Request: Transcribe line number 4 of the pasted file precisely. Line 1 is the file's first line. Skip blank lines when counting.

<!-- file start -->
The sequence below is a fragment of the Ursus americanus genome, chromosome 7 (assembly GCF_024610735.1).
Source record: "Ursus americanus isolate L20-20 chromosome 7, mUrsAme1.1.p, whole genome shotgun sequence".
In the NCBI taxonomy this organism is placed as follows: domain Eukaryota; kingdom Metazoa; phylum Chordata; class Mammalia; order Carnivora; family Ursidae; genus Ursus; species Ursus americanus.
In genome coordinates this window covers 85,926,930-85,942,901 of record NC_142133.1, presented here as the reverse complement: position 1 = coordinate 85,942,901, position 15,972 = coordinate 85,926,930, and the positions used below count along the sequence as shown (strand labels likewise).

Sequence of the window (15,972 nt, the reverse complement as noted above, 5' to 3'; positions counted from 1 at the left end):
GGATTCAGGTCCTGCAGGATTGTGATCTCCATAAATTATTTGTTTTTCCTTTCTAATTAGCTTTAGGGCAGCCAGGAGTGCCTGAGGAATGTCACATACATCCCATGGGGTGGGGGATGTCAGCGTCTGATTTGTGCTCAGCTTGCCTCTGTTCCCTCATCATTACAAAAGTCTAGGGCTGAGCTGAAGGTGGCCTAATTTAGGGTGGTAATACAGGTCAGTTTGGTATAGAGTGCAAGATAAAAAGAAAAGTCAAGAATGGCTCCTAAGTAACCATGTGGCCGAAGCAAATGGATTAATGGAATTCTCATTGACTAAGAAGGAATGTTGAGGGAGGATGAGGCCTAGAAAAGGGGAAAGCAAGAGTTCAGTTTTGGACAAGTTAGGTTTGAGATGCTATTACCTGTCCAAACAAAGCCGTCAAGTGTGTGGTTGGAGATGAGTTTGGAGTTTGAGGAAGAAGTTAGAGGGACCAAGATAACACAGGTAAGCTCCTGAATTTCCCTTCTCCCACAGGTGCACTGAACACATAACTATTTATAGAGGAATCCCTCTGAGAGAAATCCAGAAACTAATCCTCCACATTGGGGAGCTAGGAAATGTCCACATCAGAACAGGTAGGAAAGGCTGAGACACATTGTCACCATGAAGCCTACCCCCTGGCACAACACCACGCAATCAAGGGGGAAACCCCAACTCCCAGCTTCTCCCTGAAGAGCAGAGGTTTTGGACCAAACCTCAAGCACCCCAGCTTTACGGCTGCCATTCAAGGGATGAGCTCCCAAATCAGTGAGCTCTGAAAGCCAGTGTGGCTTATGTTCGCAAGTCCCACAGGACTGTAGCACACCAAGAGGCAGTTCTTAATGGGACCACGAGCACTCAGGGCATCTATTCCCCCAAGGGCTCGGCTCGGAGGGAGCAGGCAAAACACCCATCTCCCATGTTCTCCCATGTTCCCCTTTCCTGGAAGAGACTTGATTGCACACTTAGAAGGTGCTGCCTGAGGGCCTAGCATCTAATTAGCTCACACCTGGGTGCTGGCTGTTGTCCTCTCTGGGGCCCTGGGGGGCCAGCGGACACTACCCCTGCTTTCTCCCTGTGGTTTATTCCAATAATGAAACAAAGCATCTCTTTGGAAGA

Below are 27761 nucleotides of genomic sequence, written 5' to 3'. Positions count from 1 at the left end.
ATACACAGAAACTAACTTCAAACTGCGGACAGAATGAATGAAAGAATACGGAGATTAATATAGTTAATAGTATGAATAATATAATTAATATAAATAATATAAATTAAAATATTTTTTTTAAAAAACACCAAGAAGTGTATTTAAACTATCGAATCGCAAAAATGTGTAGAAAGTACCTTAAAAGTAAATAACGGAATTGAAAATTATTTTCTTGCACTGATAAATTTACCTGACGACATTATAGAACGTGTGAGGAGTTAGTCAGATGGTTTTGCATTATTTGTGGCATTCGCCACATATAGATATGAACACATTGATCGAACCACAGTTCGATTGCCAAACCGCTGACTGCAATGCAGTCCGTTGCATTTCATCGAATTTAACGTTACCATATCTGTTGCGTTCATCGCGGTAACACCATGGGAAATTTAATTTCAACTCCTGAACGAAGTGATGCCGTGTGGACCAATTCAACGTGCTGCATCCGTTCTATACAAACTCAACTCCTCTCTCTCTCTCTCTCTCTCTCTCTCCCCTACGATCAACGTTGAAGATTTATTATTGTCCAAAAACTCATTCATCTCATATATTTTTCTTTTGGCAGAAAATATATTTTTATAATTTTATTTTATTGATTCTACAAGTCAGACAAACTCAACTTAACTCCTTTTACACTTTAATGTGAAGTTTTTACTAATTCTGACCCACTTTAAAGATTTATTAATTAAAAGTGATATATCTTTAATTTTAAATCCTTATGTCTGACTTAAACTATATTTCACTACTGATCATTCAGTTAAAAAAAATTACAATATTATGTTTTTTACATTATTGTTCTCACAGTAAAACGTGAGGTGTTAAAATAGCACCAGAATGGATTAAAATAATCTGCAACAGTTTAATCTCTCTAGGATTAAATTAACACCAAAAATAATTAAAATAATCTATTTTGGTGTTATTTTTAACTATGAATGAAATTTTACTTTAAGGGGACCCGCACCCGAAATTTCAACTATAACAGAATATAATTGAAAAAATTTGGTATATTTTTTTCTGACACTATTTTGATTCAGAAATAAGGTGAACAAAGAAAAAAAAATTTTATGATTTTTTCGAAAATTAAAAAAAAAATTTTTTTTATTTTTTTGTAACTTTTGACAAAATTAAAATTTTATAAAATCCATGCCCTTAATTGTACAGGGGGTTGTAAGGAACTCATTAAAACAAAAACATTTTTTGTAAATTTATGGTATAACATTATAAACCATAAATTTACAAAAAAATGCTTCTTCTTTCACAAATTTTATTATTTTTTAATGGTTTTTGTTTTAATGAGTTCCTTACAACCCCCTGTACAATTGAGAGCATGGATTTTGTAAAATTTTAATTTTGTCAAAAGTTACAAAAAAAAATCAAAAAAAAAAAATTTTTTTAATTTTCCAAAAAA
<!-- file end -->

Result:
In genome coordinates this window covers 85,926,930-85,942,901 of record NC_142133.1, presented here as the reverse complement: position 1 = coordinate 85,942,901, position 15,972 = coordinate 85,926,930, and the positions used below count along the sequence as shown (strand labels likewise).